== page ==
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Jon Steinberg’s Daily Mail America Second only to NY Times in Readership, But Gets No Respect

2013 Adweek Hot List Gala

MailOnline, the website of British tabloid Daily Mail, is the most-visited newspaper site in the English-speaking world, according to ComScore, and it is the No. 2 news site in the U.S., behind The New York Times, with about 40 million unique monthly visitors. But the website’s ad sales in North America are well below what its traffic would normally suggest.

Do advertisers disrespect the Daily Mail on account of its sensationalism?

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Back in the 1980s, when Rupert Murdoch had just purchased the once liberal NY Post, he complained to Macys executives about the fact that they awarded all the fat space ads to the NY Times and the NY Daily News but nothing for his readers.

“That’s because your readers are our shoplifters, ” one executive told him.

Is this the case with the Daily Mail, which focuses on celebrity gossip and shock stories? Can they get no respect?

Last year, according to Ad Age, MailOnline in the U.S. picked up only around $8 million of revenues. This year, Jon Steinberg, the Daily Mail CEO for North America, says he expects U.S. ad revenues to exceed $16.5 million.

“We’re the underdog, the up and comer, and I’m super flexible, ” said Steinberg. “I’m willing to be cheap –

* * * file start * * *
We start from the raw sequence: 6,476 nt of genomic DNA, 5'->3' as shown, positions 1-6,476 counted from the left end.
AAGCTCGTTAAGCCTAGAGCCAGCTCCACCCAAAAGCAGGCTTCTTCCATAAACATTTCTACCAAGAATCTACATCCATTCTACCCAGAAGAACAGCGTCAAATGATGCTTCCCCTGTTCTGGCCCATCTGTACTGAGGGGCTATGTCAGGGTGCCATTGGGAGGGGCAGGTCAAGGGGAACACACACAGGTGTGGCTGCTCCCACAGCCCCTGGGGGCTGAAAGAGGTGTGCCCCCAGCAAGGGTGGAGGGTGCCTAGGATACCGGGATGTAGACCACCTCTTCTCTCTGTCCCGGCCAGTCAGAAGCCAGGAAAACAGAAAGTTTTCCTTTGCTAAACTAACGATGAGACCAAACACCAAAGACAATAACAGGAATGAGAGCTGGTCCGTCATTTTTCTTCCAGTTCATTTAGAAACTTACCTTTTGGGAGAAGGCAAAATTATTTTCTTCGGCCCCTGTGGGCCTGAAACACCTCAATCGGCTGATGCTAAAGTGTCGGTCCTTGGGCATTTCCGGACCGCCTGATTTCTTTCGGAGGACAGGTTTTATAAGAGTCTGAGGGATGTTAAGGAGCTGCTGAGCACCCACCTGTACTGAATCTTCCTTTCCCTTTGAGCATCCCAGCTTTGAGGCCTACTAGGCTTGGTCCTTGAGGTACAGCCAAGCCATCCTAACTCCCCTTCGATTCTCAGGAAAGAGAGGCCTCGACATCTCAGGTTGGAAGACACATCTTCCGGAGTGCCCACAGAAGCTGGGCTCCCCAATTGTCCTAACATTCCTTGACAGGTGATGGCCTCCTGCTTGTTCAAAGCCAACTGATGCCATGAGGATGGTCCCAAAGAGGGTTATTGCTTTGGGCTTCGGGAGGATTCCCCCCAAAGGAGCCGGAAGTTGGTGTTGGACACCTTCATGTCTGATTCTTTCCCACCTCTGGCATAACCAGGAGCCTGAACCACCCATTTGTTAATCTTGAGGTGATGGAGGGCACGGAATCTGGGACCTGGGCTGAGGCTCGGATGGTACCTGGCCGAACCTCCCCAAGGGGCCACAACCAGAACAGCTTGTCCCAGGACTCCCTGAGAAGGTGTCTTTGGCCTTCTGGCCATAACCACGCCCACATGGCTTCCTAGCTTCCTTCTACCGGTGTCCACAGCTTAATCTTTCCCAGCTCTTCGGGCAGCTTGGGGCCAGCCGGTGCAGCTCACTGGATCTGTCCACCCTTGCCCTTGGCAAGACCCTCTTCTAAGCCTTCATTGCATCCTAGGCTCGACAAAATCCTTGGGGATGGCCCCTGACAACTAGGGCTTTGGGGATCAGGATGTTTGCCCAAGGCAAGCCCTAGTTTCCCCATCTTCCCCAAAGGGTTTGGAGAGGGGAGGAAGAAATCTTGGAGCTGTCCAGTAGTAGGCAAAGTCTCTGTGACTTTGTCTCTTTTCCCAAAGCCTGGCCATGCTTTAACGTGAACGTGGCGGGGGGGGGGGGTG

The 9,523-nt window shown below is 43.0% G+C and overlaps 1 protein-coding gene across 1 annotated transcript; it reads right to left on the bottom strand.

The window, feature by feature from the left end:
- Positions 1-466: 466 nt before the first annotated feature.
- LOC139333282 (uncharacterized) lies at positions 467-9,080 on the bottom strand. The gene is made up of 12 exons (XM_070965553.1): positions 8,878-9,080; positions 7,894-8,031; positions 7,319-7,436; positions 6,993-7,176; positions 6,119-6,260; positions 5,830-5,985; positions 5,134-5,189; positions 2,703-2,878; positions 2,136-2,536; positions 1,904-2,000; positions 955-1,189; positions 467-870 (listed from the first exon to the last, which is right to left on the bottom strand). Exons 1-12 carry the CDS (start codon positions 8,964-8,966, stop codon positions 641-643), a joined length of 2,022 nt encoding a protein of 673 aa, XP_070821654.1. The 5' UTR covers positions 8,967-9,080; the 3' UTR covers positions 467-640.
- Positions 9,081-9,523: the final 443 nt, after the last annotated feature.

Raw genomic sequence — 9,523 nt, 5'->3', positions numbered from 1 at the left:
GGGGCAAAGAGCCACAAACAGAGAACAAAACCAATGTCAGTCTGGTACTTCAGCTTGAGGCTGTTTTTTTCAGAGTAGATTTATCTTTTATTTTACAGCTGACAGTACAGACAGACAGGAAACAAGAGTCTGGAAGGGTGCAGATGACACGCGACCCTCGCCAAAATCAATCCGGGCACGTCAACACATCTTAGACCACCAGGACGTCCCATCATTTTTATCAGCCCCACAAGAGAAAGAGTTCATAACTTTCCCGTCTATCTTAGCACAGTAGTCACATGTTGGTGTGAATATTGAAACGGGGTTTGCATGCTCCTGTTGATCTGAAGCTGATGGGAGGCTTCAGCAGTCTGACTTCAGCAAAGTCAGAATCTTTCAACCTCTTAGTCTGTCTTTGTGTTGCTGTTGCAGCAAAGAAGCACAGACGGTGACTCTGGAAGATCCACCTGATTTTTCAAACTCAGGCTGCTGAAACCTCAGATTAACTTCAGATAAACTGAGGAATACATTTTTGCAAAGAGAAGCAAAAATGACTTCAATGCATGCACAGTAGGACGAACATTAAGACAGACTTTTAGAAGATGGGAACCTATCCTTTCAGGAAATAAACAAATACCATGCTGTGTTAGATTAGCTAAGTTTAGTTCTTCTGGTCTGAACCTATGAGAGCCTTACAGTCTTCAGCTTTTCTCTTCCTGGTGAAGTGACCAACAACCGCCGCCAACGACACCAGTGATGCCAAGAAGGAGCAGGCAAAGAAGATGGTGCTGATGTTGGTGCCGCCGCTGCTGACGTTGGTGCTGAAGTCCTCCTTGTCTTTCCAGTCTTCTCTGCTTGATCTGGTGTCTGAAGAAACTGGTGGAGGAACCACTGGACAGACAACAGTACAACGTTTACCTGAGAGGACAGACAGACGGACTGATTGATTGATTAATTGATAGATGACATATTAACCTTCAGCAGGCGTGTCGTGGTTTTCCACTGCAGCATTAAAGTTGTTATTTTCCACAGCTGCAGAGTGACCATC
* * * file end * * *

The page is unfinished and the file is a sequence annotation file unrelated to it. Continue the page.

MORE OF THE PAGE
proving your value is the lifeblood of this business. My modus operandi is to come up with a price the first time, over deliver, and then renegotiate the price.”

Until last May, Steinberg was president of BuzzFeed, where he built the company’s business model of selling only sponsored articles to advertisers. AD Age says BuzzFeed revenue will top $100 million this year.

But when asked whether he plans to poach anyone from BuzzFeed, Steinberg said: “Poaching is not my style at all. That wouldn’t be something I would do.”

Steinberg has already met with marketers and media agencies, and has already come away with a large homepage banner and wallpaper ads from BBC America. But Steinberg won’t reveal how much BBC paid for the campaign.

Ad Age quotes Steinberg as saying advertisers will spend in the high five figures “to really get going.” And the low six figures is “where you’ll be able to do something substantial” on the site.



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